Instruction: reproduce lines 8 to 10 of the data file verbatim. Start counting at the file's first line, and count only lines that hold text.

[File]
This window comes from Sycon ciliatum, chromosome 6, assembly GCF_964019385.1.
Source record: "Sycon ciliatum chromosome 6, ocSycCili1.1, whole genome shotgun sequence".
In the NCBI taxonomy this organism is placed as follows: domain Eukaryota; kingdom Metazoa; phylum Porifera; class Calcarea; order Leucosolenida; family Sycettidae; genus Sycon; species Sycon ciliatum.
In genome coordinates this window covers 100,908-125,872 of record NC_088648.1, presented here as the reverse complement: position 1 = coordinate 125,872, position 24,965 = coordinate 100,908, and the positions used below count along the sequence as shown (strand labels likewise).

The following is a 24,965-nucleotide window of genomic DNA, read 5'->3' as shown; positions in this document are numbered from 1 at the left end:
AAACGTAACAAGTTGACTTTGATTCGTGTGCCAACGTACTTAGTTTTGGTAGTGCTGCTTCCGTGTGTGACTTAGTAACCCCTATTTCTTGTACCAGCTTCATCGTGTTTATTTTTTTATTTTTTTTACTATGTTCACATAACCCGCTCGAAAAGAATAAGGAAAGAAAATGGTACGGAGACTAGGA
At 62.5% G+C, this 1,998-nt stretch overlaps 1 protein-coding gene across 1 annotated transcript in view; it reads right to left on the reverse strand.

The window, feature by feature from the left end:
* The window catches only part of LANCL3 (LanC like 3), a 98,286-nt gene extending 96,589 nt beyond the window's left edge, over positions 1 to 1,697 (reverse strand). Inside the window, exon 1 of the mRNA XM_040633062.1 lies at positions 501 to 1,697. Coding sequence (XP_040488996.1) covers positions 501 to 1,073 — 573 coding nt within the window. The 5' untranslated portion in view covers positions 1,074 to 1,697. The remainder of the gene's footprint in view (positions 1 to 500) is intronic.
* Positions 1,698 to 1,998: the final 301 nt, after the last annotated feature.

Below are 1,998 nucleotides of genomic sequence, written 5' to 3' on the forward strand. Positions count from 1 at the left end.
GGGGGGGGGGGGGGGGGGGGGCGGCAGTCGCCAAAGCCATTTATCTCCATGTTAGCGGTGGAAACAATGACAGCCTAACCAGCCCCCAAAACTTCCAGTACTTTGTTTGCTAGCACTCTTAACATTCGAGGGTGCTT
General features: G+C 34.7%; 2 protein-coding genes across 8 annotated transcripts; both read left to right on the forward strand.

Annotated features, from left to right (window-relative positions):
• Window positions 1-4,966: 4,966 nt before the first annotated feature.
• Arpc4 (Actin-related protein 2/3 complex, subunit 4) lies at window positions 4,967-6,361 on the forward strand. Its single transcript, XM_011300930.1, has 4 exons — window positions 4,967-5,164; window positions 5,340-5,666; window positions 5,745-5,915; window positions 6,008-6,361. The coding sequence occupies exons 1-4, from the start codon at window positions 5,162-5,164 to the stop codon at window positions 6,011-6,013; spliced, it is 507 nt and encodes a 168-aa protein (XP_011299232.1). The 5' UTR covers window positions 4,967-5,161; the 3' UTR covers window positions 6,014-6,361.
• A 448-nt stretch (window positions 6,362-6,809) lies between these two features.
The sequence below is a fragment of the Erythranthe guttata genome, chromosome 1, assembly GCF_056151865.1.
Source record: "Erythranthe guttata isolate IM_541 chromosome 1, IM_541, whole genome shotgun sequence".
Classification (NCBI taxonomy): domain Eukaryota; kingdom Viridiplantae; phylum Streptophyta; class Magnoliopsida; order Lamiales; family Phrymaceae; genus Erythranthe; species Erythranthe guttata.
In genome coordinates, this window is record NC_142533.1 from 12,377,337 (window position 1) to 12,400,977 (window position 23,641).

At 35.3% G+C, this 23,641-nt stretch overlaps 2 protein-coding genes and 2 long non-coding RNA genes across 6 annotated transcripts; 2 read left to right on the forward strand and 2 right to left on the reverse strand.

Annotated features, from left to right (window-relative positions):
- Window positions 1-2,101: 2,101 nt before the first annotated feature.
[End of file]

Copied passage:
The window, feature by feature from the left end:
* The window catches only part of LANCL3 (LanC like 3), a 98,286-nt gene extending 96,589 nt beyond the window's left edge, over positions 1 to 1,697 (reverse strand). Inside the window, exon 1 of the mRNA XM_040633062.1 lies at positions 501 to 1,697. Coding sequence (XP_040488996.1) covers positions 501 to 1,073 — 573 coding nt within the window. The 5' untranslated portion in view covers positions 1,074 to 1,697. The remainder of the gene's footprint in view (positions 1 to 500) is intronic.
* Positions 1,698 to 1,998: the final 301 nt, after the last annotated feature.